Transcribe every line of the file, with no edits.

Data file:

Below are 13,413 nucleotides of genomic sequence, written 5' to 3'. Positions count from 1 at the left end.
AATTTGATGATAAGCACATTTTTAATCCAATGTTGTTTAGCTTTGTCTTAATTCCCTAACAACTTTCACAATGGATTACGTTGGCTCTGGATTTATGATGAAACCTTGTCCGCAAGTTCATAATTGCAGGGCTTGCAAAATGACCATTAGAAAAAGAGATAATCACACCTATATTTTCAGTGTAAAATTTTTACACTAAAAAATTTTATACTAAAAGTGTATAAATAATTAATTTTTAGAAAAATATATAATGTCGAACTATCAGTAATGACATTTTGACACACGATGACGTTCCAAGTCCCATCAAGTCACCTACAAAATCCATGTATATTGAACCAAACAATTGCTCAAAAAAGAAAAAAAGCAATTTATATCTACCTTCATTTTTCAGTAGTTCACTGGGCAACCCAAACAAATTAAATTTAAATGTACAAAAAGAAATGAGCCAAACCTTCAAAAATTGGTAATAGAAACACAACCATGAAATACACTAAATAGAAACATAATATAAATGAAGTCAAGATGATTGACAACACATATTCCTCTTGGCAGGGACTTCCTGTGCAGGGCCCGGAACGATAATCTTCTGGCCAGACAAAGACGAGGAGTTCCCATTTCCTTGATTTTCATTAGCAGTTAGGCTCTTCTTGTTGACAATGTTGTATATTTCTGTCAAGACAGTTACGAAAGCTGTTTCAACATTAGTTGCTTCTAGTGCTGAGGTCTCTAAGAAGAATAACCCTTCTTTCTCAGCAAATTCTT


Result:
Below are 13,413 nucleotides of genomic sequence, written 5' to 3'. Positions count from 1 at the left end.
AATTTGATGATAAGCACATTTTTAATCCAATGTTGTTTAGCTTTGTCTTAATTCCCTAACAACTTTCACAATGGATTACGTTGGCTCTGGATTTATGATGAAACCTTGTCCGCAAGTTCATAATTGCAGGGCTTGCAAAATGACCATTAGAAAAAGAGATAATCACACCTATATTTTCAGTGTAAAATTTTTACACTAAAAAATTTTATACTAAAAGTGTATAAATAATTAATTTTTAGAAAAATATATAATGTCGAACTATCAGTAATGACATTTTGACACACGATGACGTTCCAAGTCCCATCAAGTCACCTACAAAATCCATGTATATTGAACCAAACAATTGCTCAAAAAAGAAAAAAAGCAATTTATATCTACCTTCATTTTTCAGTAGTTCACTGGGCAACCCAAACAAATTAAATTTAAATGTACAAAAAGAAATGAGCCAAACCTTCAAAAATTGGTAATAGAAACACAACCATGAAATACACTAAATAGAAACATAATATAAATGAAGTCAAGATGATTGACAACACATATTCCTCTTGGCAGGGACTTCCTGTGCAGGGCCCGGAACGATAATCTTCTGGCCAGACAAAGACGAGGAGTTCCCATTTCCTTGATTTTCATTAGCAGTTAGGCTCTTCTTGTTGACAATGTTGTATATTTCTGTCAAGACAGTTACGAAAGCTGTTTCAACATTAGTTGCTTCTAGTGCTGAGGTCTCTAAGAAGAATAACCCTTCTTTCTCAGCAAATTCTT